NAIROBI (Reuters) - Like many speciality coffee growers, Kenyan exporter Jackson Kanampiu has been hard hit by the coronavirus crisis as consumers are barred from the coffee shops that serve niche brews and opt for shop-bought offerings.
Kanampiu spent four years building a business in speciality coffees as the price of basic beans fell, only to see the cafes he supplies cancelling their orders due to coronavirus lockdowns.
“We have almost ground to zero,” said Nairobi-based Kanampiu. “The corona has really affected us.”
Global consumers are still drinking coffee, but few are visiting cafes. Instead they are buying medium-quality supermarket beans to drink at home, foregoing high-end coffee shop offerings and spelling disaster for specialist suppliers.
Half of Kanampiu’s sales have disappeared as customers in China and the United States have cancelled orders from his company Eagle Crown Coffee since the pandemic hit.
It’s not just a problem in Kenya. Matthew Harrison, a buyer at speciality coffee sourcing company Trabocca, said global demand for speciality coffee has plummeted in recent weeks.
“We have clients in Asia who have reported 60% reductions in volumes in the first three months of the year,” Harrison said. “This is likely to be the case for Europe over the next few months.”
One prominent European speciality trader who declined to be named said the coronavirus had driven down speciality coffee demand in the United States and Europe by 40%.
Another Kenyan exporter, who was not authorized to speak to the media, said his speciality coffee shipments to Asia – especially small-batch consignments made by air – had been cancelled.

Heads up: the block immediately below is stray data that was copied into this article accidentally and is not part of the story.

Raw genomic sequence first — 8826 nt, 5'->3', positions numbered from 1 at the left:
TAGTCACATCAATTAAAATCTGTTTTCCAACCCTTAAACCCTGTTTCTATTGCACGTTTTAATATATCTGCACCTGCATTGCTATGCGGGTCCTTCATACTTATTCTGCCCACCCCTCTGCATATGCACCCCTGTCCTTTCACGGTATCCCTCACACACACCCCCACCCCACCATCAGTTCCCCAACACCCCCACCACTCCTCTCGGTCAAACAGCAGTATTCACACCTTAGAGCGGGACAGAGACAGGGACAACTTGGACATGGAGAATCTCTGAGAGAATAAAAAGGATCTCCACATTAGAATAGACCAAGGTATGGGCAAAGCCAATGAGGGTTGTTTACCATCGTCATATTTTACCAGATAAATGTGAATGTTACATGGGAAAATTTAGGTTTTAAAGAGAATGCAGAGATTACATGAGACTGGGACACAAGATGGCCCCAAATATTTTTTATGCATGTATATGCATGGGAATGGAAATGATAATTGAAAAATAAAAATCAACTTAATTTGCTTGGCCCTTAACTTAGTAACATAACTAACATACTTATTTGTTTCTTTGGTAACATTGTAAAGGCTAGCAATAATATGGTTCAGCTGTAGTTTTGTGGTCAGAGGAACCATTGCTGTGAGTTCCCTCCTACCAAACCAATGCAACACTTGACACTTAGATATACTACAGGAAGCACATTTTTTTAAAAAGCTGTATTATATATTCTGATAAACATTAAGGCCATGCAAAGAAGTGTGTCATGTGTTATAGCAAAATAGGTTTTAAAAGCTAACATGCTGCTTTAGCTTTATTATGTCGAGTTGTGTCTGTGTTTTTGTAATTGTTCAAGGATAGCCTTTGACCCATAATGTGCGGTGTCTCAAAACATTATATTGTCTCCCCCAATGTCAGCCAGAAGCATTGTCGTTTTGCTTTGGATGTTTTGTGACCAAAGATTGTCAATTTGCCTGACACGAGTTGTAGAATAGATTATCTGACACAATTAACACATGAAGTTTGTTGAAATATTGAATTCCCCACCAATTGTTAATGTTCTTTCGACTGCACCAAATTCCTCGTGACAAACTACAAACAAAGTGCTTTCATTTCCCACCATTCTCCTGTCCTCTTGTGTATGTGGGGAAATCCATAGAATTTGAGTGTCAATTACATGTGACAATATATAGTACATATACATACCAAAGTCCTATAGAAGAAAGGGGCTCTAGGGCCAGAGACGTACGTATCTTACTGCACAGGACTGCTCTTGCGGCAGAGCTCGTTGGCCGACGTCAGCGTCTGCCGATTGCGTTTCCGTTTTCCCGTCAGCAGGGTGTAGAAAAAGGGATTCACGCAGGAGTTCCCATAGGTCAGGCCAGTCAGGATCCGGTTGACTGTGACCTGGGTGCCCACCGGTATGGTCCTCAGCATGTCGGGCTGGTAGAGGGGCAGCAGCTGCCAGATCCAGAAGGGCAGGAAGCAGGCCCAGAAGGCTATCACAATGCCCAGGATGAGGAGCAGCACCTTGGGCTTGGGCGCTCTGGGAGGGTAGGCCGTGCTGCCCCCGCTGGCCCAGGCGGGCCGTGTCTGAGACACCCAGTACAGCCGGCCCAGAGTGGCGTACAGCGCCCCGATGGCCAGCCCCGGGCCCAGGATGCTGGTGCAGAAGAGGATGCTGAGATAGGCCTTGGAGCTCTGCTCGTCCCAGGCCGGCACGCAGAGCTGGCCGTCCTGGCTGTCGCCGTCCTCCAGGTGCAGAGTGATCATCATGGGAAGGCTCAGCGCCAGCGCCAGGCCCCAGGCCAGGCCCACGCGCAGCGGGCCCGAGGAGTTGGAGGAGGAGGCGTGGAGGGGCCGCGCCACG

Top importers have stockpiled supermarket quality beans, but not speciality offerings, dealers say.
For the Kenyan economy it’s a particular blow.
Kenya is only the world’s 21st-largest coffee producer, according to data from the U.S. Department of Agriculture (USDA), but around half its sales are speciality-grade coffee, according to the Speciality Coffee Association. That makes it especially vulnerable to the speciality bean crash.
About 800,000 Kenyans grow coffee, according to the International Coffee Organization, and the sector is one of Kenya’s top five foreign exchange earners.
There’s little domestic demand, so more than 95% of production is exported, USDA data shows. Now coffee, along with Kenya’s other top earners - tourism, and exports of flowers and fresh produce - is getting hammered.
Coffee was already struggling: production costs are too high for producers to compete with mechanized mega-growers like Brazil. And climate change is pushing up temperatures and making rainfall patterns more erratic, reducing productivity and forcing many farmers out of business.
Low global coffee prices had added to the sector’s woes - arabica futures touched 13-year lows in 2019 - but prices had begun to rebound.
“We were just starting to smile with coffee prices going up,” said Kanampiu. “And then here comes corona.”
Reporting by Ayenat Mersie; Editing by Katharine Houreld and David Holmes